Over and above these incentives, other succession planning assistance schemes are also in place, in collaboration with local banks, and the FBO is currently developing more mechanisms to support companies in future-proofing their businesses. “The main aim here is to adapt to an ever-changing world. The events of the last few years have served to be as much as an eye opener to the family business as well as the Family Business Office. It is the intention of the Family Business Office to custom make incentives according to needs and also to further increase its reach to the business community wherever permissible,” Dr Gerada says.
Post-COVID, these goals may require the setting up of FBO branch offices, and of investing in further community outreach to create greater awareness of the FBO’s services. “Over the coming year we shall also be providing free online education and training programmes to family businesses in collaboration with the Chamber of Commerce and Malta Enterprise specifically addressing family business issues such as succession planning and corporate governance,” Dr Gerada says.
This work is complemented by the rest of the FBO’s remit, with the entity offering a total of ten different schemes to family businesses, the most popular of which have included the Micro Invest scheme, which encourages undertakings (including start-ups, family businesses and self-employed) to invest in their business, so as to innovate, expand and develop their operations. “The Micro Invest Scheme has been available for a number of years and has proven to be very popular with start-ups, self-employed and all SMEs, including our registered family businesses,” Dr Gerada says, explaining that it offers registered family businesses a maximum of 70,000 euros in tax credits over a three-year period.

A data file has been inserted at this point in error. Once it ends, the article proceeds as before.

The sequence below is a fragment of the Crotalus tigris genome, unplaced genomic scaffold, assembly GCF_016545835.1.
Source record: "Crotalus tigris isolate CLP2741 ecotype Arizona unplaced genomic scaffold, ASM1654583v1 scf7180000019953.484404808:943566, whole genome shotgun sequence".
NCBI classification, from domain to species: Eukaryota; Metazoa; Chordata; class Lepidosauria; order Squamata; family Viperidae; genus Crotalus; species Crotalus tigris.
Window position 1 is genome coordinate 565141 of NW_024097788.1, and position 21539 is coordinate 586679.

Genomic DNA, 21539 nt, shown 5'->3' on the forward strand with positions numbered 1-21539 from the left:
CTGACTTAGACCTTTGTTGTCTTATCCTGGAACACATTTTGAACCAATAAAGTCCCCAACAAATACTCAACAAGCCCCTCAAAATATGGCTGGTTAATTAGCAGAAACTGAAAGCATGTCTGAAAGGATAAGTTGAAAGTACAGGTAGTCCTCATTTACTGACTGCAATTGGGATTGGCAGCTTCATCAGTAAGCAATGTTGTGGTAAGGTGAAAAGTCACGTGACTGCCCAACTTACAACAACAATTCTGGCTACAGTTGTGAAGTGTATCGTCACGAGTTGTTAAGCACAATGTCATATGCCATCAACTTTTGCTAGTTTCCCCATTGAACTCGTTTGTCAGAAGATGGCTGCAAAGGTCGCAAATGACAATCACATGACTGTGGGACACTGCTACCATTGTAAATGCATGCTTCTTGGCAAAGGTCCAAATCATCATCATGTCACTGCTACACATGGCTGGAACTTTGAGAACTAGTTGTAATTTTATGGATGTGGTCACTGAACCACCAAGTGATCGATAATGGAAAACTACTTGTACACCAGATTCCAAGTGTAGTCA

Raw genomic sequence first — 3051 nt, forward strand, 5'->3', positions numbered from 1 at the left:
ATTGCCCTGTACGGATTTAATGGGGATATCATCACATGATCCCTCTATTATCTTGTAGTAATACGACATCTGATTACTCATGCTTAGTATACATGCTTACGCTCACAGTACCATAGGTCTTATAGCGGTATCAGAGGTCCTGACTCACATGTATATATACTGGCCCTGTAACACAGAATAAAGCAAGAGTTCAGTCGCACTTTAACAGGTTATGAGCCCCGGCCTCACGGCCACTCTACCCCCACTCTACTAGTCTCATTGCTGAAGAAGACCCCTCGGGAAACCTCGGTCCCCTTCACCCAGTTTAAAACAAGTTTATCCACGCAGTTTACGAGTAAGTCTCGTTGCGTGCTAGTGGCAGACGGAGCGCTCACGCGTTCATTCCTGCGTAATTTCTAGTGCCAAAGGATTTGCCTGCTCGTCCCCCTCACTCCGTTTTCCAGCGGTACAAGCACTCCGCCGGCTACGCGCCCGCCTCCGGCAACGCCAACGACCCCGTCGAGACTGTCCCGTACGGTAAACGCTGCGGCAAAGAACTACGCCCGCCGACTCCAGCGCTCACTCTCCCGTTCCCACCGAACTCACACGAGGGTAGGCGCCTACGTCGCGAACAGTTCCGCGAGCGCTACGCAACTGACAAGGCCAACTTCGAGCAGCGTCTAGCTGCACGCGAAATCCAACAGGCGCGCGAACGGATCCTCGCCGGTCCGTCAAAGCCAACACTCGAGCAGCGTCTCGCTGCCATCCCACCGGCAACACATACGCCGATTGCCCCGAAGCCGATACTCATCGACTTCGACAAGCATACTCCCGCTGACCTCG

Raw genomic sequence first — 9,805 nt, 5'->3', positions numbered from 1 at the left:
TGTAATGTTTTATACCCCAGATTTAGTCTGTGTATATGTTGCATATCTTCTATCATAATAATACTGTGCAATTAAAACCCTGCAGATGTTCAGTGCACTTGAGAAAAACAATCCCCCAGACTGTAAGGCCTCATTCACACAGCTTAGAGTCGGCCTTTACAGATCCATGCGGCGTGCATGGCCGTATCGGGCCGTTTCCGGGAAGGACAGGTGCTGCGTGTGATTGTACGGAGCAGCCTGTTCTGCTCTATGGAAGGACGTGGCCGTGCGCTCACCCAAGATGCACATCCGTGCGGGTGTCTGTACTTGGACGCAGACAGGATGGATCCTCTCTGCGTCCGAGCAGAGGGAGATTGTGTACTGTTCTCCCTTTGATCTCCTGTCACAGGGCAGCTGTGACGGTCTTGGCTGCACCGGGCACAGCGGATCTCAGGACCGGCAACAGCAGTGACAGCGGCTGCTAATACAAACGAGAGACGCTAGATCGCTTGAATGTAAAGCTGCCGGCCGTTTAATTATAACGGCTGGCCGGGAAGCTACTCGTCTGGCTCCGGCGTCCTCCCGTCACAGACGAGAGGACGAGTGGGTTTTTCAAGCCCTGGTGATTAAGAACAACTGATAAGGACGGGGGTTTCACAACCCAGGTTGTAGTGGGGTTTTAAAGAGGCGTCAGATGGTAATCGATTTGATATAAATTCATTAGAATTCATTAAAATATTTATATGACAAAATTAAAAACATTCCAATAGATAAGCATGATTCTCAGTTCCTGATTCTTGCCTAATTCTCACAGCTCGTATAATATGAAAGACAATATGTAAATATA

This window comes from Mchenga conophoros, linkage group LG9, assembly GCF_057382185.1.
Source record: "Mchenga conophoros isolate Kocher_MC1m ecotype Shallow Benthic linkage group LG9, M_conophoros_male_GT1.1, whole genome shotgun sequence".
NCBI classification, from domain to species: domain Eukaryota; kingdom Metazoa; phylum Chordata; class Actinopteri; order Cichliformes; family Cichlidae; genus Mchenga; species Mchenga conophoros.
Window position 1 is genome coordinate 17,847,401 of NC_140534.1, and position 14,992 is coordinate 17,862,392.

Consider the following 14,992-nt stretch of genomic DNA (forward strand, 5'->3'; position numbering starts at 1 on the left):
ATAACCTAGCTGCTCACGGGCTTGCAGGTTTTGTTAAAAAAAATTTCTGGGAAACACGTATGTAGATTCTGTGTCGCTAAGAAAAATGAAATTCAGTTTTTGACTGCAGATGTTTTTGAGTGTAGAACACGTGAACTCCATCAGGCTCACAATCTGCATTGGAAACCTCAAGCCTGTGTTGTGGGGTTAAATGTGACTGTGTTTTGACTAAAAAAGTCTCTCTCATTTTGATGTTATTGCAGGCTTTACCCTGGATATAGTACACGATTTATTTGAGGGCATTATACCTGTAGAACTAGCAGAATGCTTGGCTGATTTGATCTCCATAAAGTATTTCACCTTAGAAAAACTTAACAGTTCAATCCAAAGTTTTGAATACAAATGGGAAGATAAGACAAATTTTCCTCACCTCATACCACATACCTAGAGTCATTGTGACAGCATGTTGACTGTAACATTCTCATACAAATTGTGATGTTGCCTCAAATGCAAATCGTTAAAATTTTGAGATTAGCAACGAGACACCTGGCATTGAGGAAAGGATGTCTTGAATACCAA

Other popular mechanisms, coordinated the entity, have been the reduction of stamp duty on the transfer of immovable property – from 5% to 3.5% – and the Family Transfer Scheme which offers reduced stamp duty from 5% to 1.5% with no capping on the intervivos transfer of the family business between family members. Furthermore, the FBO, with the support of Malta Enterprise and the Ministry for Finance, also manages the Shares Interest incentive – which has also seen high rates of take-up – in which, when transferring shares, interests in a partnership, trust or foundation, no account of duty shall be taken of the first €150,000 of the value of the shares, or interests in a partnership, trust or foundation transferred.
Through these programmes, the FBO aims to continue assisting businesses in their drive towards sustainability. “Family business owners need to always keep in mind that unlike us humans, the business does not have an expiry date and it is not a possession which belongs to us, but it is simply ours for nurturing and safekeeping until it is time to pass it on to the next generation,” Dr Gerada asserts.
Indeed, he continues, “family business owners should not confuse passing on the baton to the next generation with letting go or going on forced early retirement. On the contrary, founders often have a lot to contribute to the business whilst taking a step back and giving the younger generations more space to take on the leadership of the family business,” he adds. For, “the guidance, experience, network and knowledge of the founders can definitely be put to good use as long as the founders or the older generation members are willing to contribute to the business,” he concludes.